September 17, 2014

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New era in Oberlin


New college president gets big laughs, praise

OBERLIN — Marvin Krislov was inaugurated Friday as Oberlin College’s 14th president in a ceremony that included belly laughs, moments of great pride and even a few tears.

JASON MILLER / CHRONICLE
Oberlin College President Marvin Krislov shows off his new key to the city.

Krislov spoke of the college’s inspiring past — including being the first U.S. college to admit black students in 1835 and the first to award bachelor’s degrees to women in a co-educational program in 1841.

Since his arrival in August, Krislov said he has been impressed by the people who chose to attend Oberlin College, including artists, activists, inventors and three winners of the Nobel Prize.

The commitment to diversity — and tolerance — is demonstrated daily, he told the crowd of about 1,400. For example, if you go to a dining hall, you will see Jews and Muslims sitting side-by-side eating kosher and halal food, he said.

Oberlin students can be found working on an organic farm, crowding the library on a Saturday night, living and working in co-ops or studying how to protect the environment, he said.

“Oberlin graduates never stop believing they can make the world a better place,” he said.

Krislov, who served as general counsel for the University of Michigan and also worked in the Clinton White House, said his late parents, Joseph, a professor, and Evelyn, a social worker, would have been incredibly proud.

“They told me I should go to Oberlin. Now I have,” Krislov said with a smile.

The message from myriad speakers was upbeat as they congratulated Krislov, 46.

Nancy Nguyen, representing the student body, got lots of laughs when she asked Krislov, “To allude to the great Dr. Seuss, ‘Do you know how lucky you are?’ ”

Ohio Lt. Gov. Lee Fisher, a 1973 graduate of Oberlin College, harked back to the college’s motto — “Learning and Labor” and said education is needed “to move Ohio to the head of the class.”

“There’s an unbreakable link between education and economic prosperity and growth,” Fisher said.

Mary Sue Coleman, Krislov’s former boss at the University of Michigan, said at first glance there might not be much similarity between Michigan, which has more than 40,000 students and Oberlin, which has less than 3,000, but each “loves a good debate” and has “a deeply-held commitment to being open to student enrollment.”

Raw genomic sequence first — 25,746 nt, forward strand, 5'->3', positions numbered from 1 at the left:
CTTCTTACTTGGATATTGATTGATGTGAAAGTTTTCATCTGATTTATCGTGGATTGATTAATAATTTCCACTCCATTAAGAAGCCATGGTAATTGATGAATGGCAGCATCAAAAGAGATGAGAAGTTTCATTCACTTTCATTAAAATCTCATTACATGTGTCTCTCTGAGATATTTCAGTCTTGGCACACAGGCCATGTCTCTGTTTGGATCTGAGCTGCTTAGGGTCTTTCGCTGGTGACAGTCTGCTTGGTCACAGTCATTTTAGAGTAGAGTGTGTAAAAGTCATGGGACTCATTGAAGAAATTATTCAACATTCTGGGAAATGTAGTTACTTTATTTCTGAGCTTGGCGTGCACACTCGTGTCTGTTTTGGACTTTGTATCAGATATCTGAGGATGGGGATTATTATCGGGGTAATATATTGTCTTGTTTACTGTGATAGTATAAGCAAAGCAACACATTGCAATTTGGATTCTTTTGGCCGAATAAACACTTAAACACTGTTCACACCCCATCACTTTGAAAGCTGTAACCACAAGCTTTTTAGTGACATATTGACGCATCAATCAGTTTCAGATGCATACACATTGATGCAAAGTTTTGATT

She said Krislov was the chief strategist in Michigan’s fight to uphold the university’s affirmative action policy. In 2003, the Supreme Court upheld a general affirmative action policy at the Michigan law school, but struck down an undergraduate formula because it awarded admission points based on race.

Johnetta Betsch Cole, a 1957 Oberlin College graduate and president emerita of Bennett College for Women and of Spelman College, called Krislov “a mighty advocate of social justice” with “a combination of tough practical experience and good old-fashioned idealism.”

“In fact, the hip-hop generation would say, ‘Marvin Krislov — you have all of that and a bag of chips,’ ” she said.

The inauguration was a joyous event for Oberlin City Council member Eve Sandberg, who serves as an associate professor of politics at the college.

“Kol Likavod — all the honor to you,” Sandberg said, quoting Hebrew well wishes for Krislov, who is Jewish.

After the ceremony, Krislov mingled with the community and posed for photographs with the college’s past president, Nancy S. Dye, who served 13 years and is now working as a senior adviser to a new university in Chi Hagong, Bangladesh.

Krislov, a summa cum laude graduate of Yale University, a Rhodes Scholar at Oxford University and a graduate of the Yale Law School, said the inauguration was “a little overwhelming.”

“It’s a beautiful event and a lot of wonderful people are here,” he said. “It’s impressive and humbling."

Contact Cindy Leise at 329-7245 or cleise@chroniclet.com.